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Tomato skins could be the new plastic for cars

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A tomato could one day be Ford tough.

Researchers from H.J. Heinz Co. and Ford Motor Co. are studying the possibility of using tomatoes to make plastic parts for cars.

“Our goal is to develop a strong, lightweight material that meets our vehicle requirements, while at the same time reducing our overall environmental impact,” said Ellen Lee, plastics research technical specialist for the Detroit automaker.

Heinz and Ford, the latter whose “Built Ford Tough” tagline has sold trucks to generations of consumers, are hoping to develop composite material from tomato skins left over from the foodmaker's ketchup manufacturing. The material could replace the petroleum-based plastics used for wiring brackets, storage bins or other interior parts in automobiles, the companies said Tuesday in a statement.

“The technology looks promising,” Heinz spokesman Michael Mullen said. “At Heinz, we know tomatoes are good for people; now Ford will see if tomatoes can make its vehicles even more environmentally friendly.”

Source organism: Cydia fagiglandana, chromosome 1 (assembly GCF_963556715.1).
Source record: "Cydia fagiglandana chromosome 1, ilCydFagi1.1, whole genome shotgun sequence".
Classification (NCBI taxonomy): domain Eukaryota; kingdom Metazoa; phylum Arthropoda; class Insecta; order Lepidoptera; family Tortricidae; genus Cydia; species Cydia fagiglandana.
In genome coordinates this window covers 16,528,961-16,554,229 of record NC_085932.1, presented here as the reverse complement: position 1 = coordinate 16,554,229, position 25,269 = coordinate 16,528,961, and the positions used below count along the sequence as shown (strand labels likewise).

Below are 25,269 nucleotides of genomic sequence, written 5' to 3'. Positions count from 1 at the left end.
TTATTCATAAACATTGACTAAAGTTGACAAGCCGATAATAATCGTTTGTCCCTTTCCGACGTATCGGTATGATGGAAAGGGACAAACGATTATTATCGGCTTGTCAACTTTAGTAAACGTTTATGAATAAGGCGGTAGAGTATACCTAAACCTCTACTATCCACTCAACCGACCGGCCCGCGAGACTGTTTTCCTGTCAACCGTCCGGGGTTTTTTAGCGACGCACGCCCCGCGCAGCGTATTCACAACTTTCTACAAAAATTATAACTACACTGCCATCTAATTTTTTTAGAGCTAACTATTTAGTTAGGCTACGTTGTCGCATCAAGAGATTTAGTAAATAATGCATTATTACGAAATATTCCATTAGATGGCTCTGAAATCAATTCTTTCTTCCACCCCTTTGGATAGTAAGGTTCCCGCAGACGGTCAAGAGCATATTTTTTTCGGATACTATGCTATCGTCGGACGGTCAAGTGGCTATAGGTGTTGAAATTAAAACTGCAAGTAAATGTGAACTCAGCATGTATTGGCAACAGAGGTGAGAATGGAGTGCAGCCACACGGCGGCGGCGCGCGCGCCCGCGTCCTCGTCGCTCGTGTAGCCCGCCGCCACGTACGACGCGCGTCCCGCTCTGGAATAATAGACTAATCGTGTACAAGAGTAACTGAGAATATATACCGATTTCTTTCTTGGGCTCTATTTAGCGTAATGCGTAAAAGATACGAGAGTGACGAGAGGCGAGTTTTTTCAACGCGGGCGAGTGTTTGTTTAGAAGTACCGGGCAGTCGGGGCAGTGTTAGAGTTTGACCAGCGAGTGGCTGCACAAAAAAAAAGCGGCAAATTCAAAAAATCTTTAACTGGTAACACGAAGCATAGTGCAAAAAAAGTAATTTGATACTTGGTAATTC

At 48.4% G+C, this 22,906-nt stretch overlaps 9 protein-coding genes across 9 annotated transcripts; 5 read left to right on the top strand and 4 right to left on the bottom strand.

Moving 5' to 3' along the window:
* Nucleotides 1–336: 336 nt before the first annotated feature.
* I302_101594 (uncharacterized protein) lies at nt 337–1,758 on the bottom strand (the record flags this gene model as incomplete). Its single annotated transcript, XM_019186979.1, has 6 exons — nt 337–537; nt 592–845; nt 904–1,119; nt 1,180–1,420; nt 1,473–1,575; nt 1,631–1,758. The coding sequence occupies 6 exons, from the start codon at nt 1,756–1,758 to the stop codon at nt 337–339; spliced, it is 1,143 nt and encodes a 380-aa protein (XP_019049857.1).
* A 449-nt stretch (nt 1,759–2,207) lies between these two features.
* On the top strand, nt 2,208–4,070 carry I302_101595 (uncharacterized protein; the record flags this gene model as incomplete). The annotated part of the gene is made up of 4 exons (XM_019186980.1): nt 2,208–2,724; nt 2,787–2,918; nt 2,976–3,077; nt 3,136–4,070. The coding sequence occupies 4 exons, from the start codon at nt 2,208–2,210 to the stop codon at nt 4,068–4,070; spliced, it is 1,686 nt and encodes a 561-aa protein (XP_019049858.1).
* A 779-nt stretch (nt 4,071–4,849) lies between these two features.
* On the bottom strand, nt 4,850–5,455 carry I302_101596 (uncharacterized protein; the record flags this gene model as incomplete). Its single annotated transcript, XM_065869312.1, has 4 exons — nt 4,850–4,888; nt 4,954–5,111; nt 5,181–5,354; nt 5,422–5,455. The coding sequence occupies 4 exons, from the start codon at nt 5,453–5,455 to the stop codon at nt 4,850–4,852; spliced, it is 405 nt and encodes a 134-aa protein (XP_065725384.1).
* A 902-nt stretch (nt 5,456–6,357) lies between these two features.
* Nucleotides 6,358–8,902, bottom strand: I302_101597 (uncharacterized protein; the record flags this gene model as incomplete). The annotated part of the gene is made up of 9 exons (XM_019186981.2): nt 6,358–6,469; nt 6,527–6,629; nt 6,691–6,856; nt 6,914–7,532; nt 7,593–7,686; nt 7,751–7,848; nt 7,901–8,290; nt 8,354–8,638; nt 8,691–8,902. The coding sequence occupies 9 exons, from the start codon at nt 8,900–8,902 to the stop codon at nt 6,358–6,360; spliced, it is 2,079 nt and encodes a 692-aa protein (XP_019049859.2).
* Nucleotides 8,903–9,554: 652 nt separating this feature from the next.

While it may seem far-fetched, plant fibers are showing up in a variety of plastic alternatives as researchers explore ways to reduce the use of petroleum.

In 2011, Heinz started packaging ketchup in the PlantBottle, a plastic container made with 30 percent plant material that was developed by the Coca-Cola Co.

Both plants and oil contain carbon atoms, which are the building blocks of plastics, said Newell Washburn, a professor of chemistry at Carnegie Mellon University.

So far it is more expensive to produce plastics from plants because there are more steps involved, he said. But many companies are dedicating significant research to replacing petroleum with plant material for plastic production.

“There's a lot more momentum in this direction than people realize,” he said.

Plant fibers have been used as a reinforcing additive in composite plastics for years, said Eric Beckman, a professor of chemical engineering at the University of Pittsburgh.

Flax and hemp are sources of plant fibers used in plastics, he said. “It's fun to think of tomatoes as part of it.”

Heinz said in the statement that it turned to the auto company while searching for ways to recycle the peels, stems and seeds from more than 2 million tons of tomatoes it uses each year to produce its ketchup.

“Although we are in the very early stages of research, and many questions remain, we are excited about the possibilities this could produce for both Heinz and Ford, and the advancement of sustainable 100 percent plant-based plastics,” said Vidhu Nagpal, associate director of packaging research at Heinz.

Alex Nixon is a staff writer for Trib Total Media. He can be reached at 412-320-7928 or anixon@tribweb.com.

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